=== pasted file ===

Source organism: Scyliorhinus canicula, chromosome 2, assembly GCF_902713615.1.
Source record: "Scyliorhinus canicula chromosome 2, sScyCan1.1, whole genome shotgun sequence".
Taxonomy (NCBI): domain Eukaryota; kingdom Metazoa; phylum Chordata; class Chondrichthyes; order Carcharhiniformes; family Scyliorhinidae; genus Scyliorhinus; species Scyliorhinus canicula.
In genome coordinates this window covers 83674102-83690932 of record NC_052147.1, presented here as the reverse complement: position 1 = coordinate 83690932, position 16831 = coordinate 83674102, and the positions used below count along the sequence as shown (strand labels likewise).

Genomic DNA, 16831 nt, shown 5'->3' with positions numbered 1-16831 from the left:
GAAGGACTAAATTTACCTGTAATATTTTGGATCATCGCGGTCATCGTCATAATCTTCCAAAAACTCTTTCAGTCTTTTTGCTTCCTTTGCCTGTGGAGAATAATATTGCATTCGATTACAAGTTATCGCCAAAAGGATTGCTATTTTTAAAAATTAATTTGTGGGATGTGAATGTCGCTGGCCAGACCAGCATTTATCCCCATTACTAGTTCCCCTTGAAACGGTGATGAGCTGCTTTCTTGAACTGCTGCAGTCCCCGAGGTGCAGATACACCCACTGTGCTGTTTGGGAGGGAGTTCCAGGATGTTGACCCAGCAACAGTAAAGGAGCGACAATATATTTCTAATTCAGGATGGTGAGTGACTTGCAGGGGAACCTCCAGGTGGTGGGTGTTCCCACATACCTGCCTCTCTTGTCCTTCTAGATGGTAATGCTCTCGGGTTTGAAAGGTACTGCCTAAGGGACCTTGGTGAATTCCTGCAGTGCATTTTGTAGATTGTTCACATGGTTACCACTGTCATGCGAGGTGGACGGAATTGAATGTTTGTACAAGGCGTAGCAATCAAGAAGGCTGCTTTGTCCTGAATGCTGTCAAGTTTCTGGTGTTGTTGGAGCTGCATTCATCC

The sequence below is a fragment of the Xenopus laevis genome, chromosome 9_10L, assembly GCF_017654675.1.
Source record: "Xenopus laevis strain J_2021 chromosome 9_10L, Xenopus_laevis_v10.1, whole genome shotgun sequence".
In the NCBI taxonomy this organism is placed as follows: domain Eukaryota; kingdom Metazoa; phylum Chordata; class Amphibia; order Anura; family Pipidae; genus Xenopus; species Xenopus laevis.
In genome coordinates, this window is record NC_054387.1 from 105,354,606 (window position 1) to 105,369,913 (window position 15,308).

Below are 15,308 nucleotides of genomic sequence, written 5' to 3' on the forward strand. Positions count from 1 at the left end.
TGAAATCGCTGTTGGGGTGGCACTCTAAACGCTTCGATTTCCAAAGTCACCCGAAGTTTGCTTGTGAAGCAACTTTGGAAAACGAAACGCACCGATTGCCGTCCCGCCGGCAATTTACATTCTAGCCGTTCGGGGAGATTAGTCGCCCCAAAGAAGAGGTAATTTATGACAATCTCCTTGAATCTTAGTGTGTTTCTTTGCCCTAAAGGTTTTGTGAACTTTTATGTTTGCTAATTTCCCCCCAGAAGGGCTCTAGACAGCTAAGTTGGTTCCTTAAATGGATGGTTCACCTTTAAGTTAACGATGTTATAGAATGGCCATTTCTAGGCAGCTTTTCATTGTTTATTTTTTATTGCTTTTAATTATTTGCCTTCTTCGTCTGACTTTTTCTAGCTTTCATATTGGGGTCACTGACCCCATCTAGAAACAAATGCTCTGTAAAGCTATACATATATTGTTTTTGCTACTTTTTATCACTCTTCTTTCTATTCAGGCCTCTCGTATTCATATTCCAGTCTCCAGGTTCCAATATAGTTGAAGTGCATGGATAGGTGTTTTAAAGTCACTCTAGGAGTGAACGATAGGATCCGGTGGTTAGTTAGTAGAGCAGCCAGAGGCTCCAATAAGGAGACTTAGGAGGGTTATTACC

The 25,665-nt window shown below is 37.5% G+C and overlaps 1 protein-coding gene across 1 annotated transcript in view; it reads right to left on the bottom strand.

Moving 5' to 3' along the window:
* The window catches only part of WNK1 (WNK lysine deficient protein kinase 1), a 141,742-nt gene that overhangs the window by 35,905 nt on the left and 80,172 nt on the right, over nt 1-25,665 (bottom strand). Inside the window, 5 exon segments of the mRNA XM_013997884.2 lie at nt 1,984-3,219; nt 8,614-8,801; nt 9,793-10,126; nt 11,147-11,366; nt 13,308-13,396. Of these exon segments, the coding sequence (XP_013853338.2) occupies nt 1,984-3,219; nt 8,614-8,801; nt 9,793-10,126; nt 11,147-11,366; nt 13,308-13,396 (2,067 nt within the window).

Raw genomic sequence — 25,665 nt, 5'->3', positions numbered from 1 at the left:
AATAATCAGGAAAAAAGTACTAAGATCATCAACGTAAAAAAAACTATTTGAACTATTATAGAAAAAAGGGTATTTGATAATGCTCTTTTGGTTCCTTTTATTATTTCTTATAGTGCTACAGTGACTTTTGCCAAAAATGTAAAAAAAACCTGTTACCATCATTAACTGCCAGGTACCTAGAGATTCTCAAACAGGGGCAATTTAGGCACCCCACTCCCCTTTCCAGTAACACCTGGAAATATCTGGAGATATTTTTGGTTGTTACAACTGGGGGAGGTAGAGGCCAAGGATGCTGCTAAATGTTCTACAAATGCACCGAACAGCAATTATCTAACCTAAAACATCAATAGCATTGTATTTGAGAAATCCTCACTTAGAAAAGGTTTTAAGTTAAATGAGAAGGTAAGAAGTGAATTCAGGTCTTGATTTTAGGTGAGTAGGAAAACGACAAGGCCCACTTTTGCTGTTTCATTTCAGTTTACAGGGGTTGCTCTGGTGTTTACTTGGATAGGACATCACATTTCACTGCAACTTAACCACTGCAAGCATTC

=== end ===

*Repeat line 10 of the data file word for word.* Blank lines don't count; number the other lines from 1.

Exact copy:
In genome coordinates, this window is record NC_054387.1 from 105,354,606 (window position 1) to 105,369,913 (window position 15,308).